Hopefully that gives you a reasonable idea of what the thing does. Now we’ll have a look at it working. In this short video the MIDI thing is running multiple channels on Roland’s Sound Canvas app for iOS. The nice thing about the Sound Canvas app is that each sound can be assigned to an individual channel, just like a hardware module really, which wouldn’t be a surprise as the Sound Canvas was of course originally a hardware module.
What I’m doing here is laying down a series of tracks over multiple MIDI channels. Each of the channels has a different instrument assigned in the Sound Canvas.
Swapping between channels is actually very easy. All I do is use a pre-determined control key to change channel on the MIDI thing. I don’t need to fiddle with any controls I’m just using the CZ101. I’m going to do another video soon to show just how that works, so expect that soon.
Hopefully this gives a little idea of what the MIDI thing does, even with my terrible playing. There’ll be more soon.
Some of you may remember that quite some time ago I was posting about a new device that I’ve been working on. A thing called simply “MIDI Thing”. You might remember these videos, the first of Jo (Mr Concretedog) playing with the MIDI thing live on the South Bank …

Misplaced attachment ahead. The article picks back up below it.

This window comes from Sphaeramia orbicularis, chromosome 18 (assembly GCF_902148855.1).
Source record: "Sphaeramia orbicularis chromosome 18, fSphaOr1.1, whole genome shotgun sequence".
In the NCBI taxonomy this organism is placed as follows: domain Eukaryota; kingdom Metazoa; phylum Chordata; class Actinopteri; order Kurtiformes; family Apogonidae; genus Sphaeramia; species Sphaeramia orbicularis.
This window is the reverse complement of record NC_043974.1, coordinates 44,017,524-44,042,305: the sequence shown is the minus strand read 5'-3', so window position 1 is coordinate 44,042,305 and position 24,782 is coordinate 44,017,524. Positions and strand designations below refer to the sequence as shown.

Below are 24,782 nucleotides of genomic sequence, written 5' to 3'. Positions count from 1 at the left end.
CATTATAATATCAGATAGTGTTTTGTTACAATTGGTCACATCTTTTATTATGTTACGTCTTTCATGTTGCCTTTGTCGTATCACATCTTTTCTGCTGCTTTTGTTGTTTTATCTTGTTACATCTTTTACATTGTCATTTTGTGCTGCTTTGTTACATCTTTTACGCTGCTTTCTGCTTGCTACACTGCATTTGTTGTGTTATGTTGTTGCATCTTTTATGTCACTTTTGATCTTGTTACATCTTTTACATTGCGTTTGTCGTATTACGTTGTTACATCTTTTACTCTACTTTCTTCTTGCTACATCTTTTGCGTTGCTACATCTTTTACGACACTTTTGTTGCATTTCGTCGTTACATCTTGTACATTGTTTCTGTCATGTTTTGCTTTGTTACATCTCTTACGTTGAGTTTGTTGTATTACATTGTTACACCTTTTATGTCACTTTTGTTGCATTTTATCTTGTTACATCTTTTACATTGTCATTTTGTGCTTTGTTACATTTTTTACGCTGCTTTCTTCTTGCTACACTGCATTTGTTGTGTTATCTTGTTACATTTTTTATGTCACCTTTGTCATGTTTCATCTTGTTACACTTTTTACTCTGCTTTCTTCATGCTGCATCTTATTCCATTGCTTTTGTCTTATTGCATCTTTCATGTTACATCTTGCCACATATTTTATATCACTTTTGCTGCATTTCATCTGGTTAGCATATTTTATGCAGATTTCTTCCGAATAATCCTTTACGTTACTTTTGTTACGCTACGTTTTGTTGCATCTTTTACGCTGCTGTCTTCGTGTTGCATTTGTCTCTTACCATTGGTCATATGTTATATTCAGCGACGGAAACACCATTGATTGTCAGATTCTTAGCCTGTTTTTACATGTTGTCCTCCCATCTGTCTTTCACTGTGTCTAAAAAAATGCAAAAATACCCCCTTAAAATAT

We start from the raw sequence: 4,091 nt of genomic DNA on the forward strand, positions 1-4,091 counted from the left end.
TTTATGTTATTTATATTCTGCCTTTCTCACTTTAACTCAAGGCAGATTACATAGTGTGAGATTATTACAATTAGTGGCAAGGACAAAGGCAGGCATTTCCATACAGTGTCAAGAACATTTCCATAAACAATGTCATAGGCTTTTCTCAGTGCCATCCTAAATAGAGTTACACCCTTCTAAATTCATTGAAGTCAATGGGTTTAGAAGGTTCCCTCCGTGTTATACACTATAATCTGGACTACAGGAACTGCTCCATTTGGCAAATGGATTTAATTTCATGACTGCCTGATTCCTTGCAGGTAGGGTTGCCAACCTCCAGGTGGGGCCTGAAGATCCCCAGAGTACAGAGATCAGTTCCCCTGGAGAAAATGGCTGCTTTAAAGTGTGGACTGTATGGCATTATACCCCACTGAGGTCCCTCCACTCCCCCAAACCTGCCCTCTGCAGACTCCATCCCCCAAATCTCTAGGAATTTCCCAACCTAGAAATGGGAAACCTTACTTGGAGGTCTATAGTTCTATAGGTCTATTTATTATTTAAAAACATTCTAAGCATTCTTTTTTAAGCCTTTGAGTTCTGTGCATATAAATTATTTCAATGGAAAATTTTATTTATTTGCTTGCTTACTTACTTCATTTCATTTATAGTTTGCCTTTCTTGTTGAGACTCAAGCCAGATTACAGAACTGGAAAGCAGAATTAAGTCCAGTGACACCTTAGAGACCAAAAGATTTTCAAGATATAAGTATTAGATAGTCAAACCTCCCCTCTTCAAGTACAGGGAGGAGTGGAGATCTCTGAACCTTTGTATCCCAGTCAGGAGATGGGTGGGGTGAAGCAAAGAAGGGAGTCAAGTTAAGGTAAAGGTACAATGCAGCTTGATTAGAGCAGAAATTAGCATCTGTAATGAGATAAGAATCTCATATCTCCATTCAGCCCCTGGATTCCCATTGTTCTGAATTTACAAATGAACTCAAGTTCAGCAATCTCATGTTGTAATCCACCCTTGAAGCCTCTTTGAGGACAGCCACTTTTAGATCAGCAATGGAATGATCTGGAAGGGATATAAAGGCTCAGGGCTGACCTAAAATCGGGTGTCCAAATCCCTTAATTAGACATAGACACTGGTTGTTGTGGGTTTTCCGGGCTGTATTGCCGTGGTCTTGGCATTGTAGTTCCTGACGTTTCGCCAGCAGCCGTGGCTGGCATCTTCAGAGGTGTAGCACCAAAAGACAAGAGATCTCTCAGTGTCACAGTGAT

And then this video showing the MIDI Thing being used with a variety of iOS stuff:
Well after a long pause and some time to change the design and firmware we’re ready to get some people to test our little box and give us as much feedback as possible.
So what is MIDI Thing? Put simply MIDI Thing is a MIDI looper that lets you layer up MIDI tracks over multiple channels to create any kind of music you want. It’s portable and battery powered and has a unique control interface that we’ve tried to make as simple as possible (there are no buttons on the box at all)!
If you’re interested in being a part of the process to bring this product to market then we’d really like to hear from you and hopefully get a device into your hands to test and give us feedback.
Click the link below to fill out a simple form and we’ll get back to you soon!
Hope to hear from you soon!